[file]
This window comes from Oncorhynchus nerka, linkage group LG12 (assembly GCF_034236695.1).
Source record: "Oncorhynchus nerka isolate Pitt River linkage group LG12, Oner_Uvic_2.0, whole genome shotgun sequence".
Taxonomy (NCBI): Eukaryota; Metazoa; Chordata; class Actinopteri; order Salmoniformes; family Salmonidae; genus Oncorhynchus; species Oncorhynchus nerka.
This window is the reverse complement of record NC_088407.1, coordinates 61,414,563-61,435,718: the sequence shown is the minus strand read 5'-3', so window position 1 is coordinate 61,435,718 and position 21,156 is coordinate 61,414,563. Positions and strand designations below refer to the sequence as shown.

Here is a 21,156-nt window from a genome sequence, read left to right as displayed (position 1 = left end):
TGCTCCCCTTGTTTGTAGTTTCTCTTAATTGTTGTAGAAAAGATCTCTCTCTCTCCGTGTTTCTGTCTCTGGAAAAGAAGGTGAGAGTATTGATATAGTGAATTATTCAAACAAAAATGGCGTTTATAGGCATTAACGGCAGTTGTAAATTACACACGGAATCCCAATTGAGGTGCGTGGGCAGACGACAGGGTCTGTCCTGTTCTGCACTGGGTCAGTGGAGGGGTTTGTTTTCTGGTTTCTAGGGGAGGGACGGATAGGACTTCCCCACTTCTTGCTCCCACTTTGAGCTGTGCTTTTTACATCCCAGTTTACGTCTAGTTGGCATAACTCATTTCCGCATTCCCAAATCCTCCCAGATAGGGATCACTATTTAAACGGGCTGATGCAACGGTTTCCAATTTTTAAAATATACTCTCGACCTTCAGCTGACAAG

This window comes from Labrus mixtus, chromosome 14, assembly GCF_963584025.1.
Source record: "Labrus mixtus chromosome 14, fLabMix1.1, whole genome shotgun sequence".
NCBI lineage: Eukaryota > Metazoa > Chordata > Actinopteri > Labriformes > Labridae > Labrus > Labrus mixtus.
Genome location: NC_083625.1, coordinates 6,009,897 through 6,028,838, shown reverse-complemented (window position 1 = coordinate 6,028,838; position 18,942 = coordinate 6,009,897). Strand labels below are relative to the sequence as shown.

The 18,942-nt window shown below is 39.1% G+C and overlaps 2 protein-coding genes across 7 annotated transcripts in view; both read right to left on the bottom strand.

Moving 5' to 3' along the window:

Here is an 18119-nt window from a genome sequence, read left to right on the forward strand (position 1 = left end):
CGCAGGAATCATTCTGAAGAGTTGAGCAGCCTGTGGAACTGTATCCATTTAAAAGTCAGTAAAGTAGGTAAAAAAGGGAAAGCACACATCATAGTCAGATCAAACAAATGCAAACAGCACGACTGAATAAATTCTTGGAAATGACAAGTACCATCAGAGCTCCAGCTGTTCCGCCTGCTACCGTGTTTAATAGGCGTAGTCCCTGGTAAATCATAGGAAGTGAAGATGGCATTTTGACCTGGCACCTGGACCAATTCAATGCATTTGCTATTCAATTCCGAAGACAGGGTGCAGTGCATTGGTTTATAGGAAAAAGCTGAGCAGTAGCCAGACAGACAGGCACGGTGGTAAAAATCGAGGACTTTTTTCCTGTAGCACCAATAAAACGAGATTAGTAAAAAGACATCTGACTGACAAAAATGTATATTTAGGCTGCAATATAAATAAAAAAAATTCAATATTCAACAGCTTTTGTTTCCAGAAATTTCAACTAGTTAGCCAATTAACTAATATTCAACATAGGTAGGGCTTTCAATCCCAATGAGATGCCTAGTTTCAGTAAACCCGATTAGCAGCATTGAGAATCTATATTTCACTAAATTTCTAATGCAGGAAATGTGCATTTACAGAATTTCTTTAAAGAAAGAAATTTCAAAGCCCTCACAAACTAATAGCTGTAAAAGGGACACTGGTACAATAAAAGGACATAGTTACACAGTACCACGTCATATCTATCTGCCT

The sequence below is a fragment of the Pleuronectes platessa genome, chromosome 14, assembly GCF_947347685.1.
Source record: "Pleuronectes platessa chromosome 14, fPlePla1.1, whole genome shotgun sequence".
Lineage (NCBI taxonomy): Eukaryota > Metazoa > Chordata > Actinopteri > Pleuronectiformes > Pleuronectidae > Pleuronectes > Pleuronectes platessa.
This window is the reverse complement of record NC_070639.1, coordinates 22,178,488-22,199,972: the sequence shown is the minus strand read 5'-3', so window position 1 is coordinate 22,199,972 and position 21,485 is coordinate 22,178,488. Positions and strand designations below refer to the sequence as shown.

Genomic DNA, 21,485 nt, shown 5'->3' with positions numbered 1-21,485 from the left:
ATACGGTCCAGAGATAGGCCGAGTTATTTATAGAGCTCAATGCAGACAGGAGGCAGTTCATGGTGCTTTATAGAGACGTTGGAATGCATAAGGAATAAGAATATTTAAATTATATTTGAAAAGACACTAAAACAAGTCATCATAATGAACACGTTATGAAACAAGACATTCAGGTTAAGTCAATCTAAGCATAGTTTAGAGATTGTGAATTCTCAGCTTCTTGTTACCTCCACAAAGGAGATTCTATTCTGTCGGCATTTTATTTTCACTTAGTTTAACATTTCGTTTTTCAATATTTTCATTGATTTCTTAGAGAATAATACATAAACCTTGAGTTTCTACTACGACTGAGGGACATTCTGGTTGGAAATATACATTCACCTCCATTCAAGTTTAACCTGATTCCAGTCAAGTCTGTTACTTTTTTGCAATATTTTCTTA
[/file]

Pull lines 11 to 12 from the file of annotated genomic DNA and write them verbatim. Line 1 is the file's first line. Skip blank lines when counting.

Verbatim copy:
The 18,942-nt window shown below is 39.1% G+C and overlaps 2 protein-coding genes across 7 annotated transcripts in view; both read right to left on the bottom strand.

Moving 5' to 3' along the window: